• Payload (antennae, radio & mount)=1.48 lb
  • Payload Moment Arm=5.00 in
  • Keel Weight (in air)=3.10 lb
  • Keel Moment Arm=4.70 in
  • Aspect Ratio=length/dia=11
  • Payload Ratio=payload/weight=0.13
  • Reserve Buoyancy Ratio=reserve/floating=reserve/weight=0.35
  • Torque-Roll Ratio=payload/keel=1.485.00/3.104.70=0.51

As indicated above, the communication float was tested and operated successfully with a floating angle slanted 10 degrees from horizontal. It appears that a floating angle of 15 degrees or less, and particularly from 5 to 15 degrees, would be suitable.

The communication float is preferably connected to the instrument float by means of neutrally buoyant cable. The cable may be rendered neutrally buoyant through the incorporation of low specific gravity components in the cable, or by the addition of small floats distributed along its length and capable of withstanding the pressure to which the system will be subjected when submerged.

It will be understood that the communication float of the present invention may have a configuration different from that illustrated herein. Also, this communication float can be used for various types of oceanographic instruments. FIGS. 4 to 7 show examples of other systems using the present communication float.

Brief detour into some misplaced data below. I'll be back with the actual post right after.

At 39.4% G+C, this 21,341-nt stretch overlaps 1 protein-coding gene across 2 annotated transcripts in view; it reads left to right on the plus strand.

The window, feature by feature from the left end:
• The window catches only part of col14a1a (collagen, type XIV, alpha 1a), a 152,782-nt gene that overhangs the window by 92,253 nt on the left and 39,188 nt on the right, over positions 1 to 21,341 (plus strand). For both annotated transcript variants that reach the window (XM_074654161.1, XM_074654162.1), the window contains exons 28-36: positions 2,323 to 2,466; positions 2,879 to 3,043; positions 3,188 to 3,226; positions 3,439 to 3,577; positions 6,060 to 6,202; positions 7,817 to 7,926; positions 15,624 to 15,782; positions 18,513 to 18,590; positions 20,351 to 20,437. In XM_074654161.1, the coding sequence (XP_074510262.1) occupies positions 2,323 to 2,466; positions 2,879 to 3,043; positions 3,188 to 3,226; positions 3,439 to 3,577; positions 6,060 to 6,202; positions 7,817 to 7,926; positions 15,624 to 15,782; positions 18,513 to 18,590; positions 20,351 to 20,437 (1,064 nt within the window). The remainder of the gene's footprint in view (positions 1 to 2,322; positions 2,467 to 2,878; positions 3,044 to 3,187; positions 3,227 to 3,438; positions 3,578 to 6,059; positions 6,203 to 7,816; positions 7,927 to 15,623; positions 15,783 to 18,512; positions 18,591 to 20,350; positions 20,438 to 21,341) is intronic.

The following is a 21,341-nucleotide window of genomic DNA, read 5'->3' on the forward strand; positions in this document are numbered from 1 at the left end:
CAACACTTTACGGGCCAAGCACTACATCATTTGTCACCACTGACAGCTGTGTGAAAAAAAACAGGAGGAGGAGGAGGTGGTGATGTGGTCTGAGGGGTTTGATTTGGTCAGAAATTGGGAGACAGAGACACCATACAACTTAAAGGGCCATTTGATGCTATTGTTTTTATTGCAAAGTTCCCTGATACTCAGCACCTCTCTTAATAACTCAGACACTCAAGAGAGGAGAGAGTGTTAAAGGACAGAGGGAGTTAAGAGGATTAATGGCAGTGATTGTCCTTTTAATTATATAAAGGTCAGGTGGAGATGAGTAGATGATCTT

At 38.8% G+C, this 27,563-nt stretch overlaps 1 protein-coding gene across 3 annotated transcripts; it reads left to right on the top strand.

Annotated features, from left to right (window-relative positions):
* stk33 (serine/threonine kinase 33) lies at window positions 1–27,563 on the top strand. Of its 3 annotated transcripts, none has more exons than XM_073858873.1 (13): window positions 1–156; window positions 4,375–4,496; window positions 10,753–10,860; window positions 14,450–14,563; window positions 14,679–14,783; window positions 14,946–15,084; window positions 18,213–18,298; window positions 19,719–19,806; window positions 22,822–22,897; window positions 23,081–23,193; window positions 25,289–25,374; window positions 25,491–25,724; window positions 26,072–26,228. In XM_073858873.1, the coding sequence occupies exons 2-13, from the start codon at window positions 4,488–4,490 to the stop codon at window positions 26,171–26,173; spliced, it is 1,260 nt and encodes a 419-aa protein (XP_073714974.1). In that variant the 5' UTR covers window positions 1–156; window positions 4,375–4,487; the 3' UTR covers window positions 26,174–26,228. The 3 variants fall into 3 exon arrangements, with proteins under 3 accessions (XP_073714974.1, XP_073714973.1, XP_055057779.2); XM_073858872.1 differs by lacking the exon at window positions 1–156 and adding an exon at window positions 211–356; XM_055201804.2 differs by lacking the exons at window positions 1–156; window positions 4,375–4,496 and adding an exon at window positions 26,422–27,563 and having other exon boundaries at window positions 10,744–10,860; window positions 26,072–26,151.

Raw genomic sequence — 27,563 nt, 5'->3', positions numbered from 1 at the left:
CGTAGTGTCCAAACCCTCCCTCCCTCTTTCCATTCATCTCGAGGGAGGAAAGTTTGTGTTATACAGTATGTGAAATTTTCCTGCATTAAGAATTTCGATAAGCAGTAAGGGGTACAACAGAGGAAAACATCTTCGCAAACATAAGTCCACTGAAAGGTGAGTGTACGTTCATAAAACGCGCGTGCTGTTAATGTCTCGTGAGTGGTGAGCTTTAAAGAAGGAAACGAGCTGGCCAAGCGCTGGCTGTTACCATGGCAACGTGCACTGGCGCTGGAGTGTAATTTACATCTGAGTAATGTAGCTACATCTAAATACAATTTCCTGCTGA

FIG. 4 shows a profiling system using a bottom mounted winch 46 for traversing an instrument/buoyancy pod 43. For transmitting data the pod is raised to near the surface such that the communication float 8 floats on the surface, as shown in FIG. 2.

FIG. 5 shows a profiling system similar to that shown in FIG. 4 in which the instrument/buoyancy pod 53 is provided with an onboard winch 43.

FIG. 6 shows a system using fixed instruments 60 and winch 63 for manipulating the communication float 8.

FIG. 7 shows a system using fixed instruments 70 and permanently deployed communication float 8.

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Referenced by
Citing PatentFiling datePublication dateApplicantTitle
US8601969 *Apr 26, 2012Dec 10, 2013The Tsurumi Seiki Co., Ltd.Float device
US9278733 *May 14, 2013Mar 8, 2016Reel Power Licensing Corp.Method of single line mooring
US20120090385 *Apr 19, 2012Utmost Tech LlcSystem for monitoring underwater characteristics
US20140338582 *May 14, 2013Nov 20, 2014Benton Frederick BaughMethod of Single Line Mooring
Classifications
U.S. Classification441/11, 367/4
International ClassificationB63B22/00
Cooperative ClassificationB63B22/06, B63B22/04
European ClassificationB63B22/04, B63B22/06
Legal Events
DateCodeEventDescription
Apr 28, 2008ASAssignment
Owner name: HER MAJESTY IN RIGHT OF CANADA AS REPRESENTED BY T
Free format text: ASSIGNMENT OF ASSIGNORS INTEREST;ASSIGNORS:FOWLER, GEORGE;SIDDALL, GREG;BEANLANDS, BRIAN;REEL/FRAME:020915/0707
Effective date: 20080414
May 21, 2014FPAYFee payment
Year of fee payment: 4